2005/02/14

Jonah Goldberg responds to critics

CHICKENHAWK REDUX [Jonah Goldberg ]

Sorry for reopening what may be for most folks an old and tedious argument.

It's an argument that Jonah lost. See Steve Gilliard's blog for details.

That’s not my intention. Unfortunately, my recent spat with Juan Cole has launched a second front of hate mail, spam and blog flames. And since I don’t have the time or energy to respond to every email or ever blog post, I figured I could respond here and then I’d at least have a link I can send back to folks.

As you may recall, Cole advocated the position that every able bodied male in America who supported the Iraq war should have enlisted.

True. Notice especially the “supported the Iraq war” provision. If you don't support it, you're under no moral obligation to go. You may be under a legal obligation later, but that's another issue.

In response to these and similar “chicken-hawk” arguments I mentioned in passing that “a few” of the reasons I never signed up before the war were my age, my financial situation, my brand new baby daughter and my physical condition.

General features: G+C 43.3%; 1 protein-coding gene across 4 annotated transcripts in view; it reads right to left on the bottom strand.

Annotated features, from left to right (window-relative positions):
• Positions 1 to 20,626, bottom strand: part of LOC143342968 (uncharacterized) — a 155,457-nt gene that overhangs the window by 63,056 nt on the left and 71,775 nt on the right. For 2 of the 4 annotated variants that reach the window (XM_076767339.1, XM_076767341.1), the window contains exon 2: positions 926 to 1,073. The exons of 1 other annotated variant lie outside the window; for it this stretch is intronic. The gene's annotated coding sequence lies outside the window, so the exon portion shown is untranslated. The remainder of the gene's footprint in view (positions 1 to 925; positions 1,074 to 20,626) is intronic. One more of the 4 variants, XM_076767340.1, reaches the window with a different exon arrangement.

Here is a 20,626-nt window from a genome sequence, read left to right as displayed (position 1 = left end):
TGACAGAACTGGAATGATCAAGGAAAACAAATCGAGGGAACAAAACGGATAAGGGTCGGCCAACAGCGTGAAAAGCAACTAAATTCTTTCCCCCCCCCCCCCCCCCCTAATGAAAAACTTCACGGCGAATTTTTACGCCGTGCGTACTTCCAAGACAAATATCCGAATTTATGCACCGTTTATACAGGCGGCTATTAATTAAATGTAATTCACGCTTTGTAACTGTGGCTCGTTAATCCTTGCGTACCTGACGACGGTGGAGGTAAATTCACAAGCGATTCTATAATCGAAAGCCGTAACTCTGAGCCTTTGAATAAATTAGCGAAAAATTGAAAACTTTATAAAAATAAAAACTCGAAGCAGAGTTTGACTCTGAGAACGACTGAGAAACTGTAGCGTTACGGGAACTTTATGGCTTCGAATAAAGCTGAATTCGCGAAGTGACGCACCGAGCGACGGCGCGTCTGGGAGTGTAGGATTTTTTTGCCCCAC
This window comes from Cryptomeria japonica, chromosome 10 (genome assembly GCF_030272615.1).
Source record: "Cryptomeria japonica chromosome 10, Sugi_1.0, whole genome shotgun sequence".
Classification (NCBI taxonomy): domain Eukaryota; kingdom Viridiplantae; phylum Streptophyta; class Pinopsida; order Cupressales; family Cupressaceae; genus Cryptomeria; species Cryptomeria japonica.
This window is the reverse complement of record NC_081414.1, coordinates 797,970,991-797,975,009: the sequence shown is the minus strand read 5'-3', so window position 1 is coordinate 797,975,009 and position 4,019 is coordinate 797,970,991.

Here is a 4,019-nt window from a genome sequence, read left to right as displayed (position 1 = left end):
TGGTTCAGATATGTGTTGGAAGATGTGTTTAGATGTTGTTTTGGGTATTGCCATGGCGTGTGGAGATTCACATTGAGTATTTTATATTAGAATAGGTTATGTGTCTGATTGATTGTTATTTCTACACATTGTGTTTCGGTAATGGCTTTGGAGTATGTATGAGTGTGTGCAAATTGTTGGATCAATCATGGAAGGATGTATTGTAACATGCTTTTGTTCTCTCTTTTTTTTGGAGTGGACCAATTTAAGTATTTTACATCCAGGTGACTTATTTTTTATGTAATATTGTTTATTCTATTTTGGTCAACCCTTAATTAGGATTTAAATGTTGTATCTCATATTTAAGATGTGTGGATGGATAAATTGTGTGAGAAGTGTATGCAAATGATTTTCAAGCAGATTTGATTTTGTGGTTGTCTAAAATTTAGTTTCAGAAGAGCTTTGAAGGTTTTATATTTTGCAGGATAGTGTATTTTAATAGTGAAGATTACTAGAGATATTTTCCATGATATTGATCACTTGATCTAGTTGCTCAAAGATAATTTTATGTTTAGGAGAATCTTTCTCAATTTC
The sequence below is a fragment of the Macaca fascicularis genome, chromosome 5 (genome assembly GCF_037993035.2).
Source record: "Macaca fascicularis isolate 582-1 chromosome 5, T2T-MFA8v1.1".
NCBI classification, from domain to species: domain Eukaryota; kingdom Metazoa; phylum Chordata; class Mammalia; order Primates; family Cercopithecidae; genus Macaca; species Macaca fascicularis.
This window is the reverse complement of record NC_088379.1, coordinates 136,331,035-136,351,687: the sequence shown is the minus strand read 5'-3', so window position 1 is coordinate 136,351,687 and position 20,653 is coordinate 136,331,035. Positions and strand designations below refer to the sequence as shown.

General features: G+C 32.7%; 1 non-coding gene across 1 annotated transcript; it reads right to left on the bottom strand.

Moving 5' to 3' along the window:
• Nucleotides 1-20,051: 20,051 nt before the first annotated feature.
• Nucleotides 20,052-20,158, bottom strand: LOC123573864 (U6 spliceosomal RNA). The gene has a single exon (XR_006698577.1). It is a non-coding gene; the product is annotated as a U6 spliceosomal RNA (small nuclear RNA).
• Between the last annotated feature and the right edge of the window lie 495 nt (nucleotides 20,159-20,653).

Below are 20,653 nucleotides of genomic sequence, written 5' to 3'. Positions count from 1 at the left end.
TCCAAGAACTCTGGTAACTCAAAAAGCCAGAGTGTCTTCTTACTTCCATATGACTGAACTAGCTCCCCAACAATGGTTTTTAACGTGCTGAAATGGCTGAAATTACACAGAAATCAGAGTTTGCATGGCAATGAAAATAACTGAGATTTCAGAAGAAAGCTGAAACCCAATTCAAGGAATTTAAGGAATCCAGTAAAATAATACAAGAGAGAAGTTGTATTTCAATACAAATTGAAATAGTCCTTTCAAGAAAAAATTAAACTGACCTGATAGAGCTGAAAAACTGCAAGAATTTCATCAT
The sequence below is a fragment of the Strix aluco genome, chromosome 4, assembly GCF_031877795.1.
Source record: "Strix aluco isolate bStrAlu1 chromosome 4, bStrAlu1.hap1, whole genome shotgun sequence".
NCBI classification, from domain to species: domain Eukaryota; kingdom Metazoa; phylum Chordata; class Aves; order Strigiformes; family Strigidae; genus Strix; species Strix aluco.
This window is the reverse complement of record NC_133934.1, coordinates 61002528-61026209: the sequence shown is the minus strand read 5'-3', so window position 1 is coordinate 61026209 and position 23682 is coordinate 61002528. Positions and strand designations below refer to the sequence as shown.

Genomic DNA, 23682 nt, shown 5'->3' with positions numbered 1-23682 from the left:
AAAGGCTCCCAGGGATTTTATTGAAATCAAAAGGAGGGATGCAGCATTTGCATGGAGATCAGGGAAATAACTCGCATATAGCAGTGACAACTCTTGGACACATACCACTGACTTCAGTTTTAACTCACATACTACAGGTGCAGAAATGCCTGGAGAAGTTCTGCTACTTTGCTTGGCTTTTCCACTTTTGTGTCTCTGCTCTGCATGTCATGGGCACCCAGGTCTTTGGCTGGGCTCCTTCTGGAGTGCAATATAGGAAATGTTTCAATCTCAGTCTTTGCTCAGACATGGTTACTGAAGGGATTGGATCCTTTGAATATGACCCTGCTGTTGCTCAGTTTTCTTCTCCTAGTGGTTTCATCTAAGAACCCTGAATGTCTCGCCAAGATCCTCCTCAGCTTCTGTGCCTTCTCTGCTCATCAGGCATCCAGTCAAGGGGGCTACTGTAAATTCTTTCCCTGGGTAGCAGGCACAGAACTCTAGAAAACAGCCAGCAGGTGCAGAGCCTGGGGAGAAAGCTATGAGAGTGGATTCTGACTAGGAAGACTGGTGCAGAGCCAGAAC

The point is that these were the few reasons that he saw fit to mention. The following quote was pretty much it. If there were other reasons, he forgot to mention them.

As for why my sorry a** isn't in the kill zone, lots of people think this is a searingly pertinent question. No answer I could give -- I'm 35 years old, my family couldn't afford the lost income, I have a baby daughter, my a** is, er, sorry, are a few -- ever seem to suffice.



The blogger Atrios considered this an “incredible” admission as have several other leftwing bloggers. The moral outrage seems to be based on what I can only figure to be several misunderstandings and one fair point. The misunderstandings include the fact that I never said these were the “only” reasons I didn’t sign up. Merely that these were among them. I never expected Atrios to be a fair reader (he’s too concerned with my looks). But apparently this misreading has now become the official one among many on the web. I’ve received lots of email from folks who sincerely believe – for one reason or another – that I was saying my family or my financial situation was more important than those of the soldiers, marines and airmen in Iraq who also have families and, often, even greater financial challenges. So let me just say here that this was never my intention nor my meaning. If I gave that impression, I’m sorry.